Instead, I fell back on a script I’d used before. This script had not had great reception from this person in the past, but somehow it got filed in my brain under “words that show I care about a person” which seemed also to fit in with my desire to let them know I wouldn’t be cutting them off the way they feared. Because I don’t do that to people I care about and these were “words that show I care about a person.”

So, all good, right?

Wrong. I said my “words that show I care about a person” and the response was stunningly not even remotely what I’d expected. Those words I’d used were nonfunctional and harmful instead of functional and helpful the way I’d anticipated.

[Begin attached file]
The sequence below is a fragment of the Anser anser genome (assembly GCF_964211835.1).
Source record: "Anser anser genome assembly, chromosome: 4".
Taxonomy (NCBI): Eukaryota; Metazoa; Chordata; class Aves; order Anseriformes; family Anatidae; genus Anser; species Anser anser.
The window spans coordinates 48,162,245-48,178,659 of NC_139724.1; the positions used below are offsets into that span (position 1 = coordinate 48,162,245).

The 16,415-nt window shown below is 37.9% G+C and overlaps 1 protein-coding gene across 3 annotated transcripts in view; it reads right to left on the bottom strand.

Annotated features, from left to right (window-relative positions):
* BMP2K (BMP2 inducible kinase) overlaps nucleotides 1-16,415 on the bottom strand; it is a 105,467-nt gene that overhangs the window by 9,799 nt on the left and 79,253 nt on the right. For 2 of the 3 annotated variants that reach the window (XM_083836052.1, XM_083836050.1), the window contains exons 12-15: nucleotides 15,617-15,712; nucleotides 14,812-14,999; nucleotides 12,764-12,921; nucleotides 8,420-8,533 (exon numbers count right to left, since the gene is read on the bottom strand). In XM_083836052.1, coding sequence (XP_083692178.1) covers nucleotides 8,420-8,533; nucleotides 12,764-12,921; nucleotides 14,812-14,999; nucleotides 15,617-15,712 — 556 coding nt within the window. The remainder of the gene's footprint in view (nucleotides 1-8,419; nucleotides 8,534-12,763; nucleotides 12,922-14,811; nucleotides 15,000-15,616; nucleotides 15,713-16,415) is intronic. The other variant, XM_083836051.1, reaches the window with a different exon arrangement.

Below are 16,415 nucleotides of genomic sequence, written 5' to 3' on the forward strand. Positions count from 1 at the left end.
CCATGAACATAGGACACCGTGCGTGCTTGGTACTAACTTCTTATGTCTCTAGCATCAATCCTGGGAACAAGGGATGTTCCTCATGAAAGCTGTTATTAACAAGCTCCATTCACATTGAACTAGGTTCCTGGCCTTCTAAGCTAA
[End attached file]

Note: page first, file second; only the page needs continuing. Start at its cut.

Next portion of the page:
After a great many, “I don’t understand”s and “I’m confused”s from me and a great deal of being talked over by them, the call ended. It ended with them telling me they were triggered by my words and with me extremely confused and unsure of what exactly had happened.

So I went for a drive. A long, fast drive with a mission. This was to prevent me from attempting to contact them for clarification after they’d just let me know they were triggered. I knew I shouldn’t do that, but I also knew that I’d be a wreck if I sat at home thinking. So I texted Counterpart that I was going for a drive, cranked up my music, and drove halfway across the state to the closest location of my favorite grocery store.

One part of my mission was to get there before they closed (we won’t talk about how fast I drove there) and the other part was to purchase a few items, one item for the person on the phone (an item that had been destroyed a few days previously and that I’d promised to get them another of) and several items for myself and my family.

Somehow, without either getting pulled over or dying in a car crash, I made it there with five minutes to spare. It was very exciting and distracting, which was another of my goals.